–though unrelated–is similar to the name of this vessel. I took this foto in Kingston almost a year ago. Petersburg, I believe, is the tug I couldn’t identify at the end of the post here on QE2′s final departure from the sixth boro back last October.
Back to Oxman, this Pusey and Jones tug also went by the name A P St Philip. Anyone have fotos of the vessel bearing these names?
Vinik‘s Charles Oxman enters the west end of the KVK; that’s Elizabethport, NJ, in the background. I couldn’t tell if Gotham was on board.
West bound Atlantic Coast yesterday found no ice to break on the KVK as it passes Seapowet (Seapower with part of a letter missing?) and Sunny Express (nearer tanker).
Charles D. McAllister, passing bowsprite’s cliff two weeks ago, will encounter ice some dozens of miles upriver.
Capt. Tom idled last summer in Erie Basin (Brooklyn), and I know nothing more about the vessel.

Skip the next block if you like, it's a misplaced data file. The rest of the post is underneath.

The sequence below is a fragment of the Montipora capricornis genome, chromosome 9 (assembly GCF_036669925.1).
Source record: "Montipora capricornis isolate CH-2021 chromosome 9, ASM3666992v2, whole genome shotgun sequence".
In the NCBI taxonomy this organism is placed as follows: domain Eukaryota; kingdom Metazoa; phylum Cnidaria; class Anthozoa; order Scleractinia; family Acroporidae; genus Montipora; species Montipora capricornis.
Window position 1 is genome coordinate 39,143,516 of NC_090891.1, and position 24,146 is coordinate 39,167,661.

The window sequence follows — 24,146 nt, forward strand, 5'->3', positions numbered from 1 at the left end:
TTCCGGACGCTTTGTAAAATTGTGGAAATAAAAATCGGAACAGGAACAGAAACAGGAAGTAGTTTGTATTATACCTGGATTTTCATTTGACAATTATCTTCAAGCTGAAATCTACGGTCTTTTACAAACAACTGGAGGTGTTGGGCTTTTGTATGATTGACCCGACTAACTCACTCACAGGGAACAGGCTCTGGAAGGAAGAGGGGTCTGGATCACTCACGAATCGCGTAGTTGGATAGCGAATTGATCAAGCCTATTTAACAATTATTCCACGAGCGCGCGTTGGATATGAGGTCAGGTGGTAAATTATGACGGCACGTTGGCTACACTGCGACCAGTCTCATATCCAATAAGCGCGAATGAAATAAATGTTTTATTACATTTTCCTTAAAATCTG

Amy C McAllister (often sounding like A-B-C) waited for the Arthur Kill Lift Bridge to . . . lift two weeks ago.
And my parting shot shows Elena, a small independent tug leaving Gowanus Canal. I took this shot in December 2007. If my info is correct, Elena is a 25′ loa, out of the Bronx, and built in 1949.
In winter my metabolism and outdoor activity slow a bit, and I go through my archives.
If you have more time to linger in front of the computer this time of year, scroll up the image of Henry Hudson (guy with frilly fashion statement around his neck), click on his nose, and read what I imagine he was doing 400 years ago, at the start of his eventful third voyage.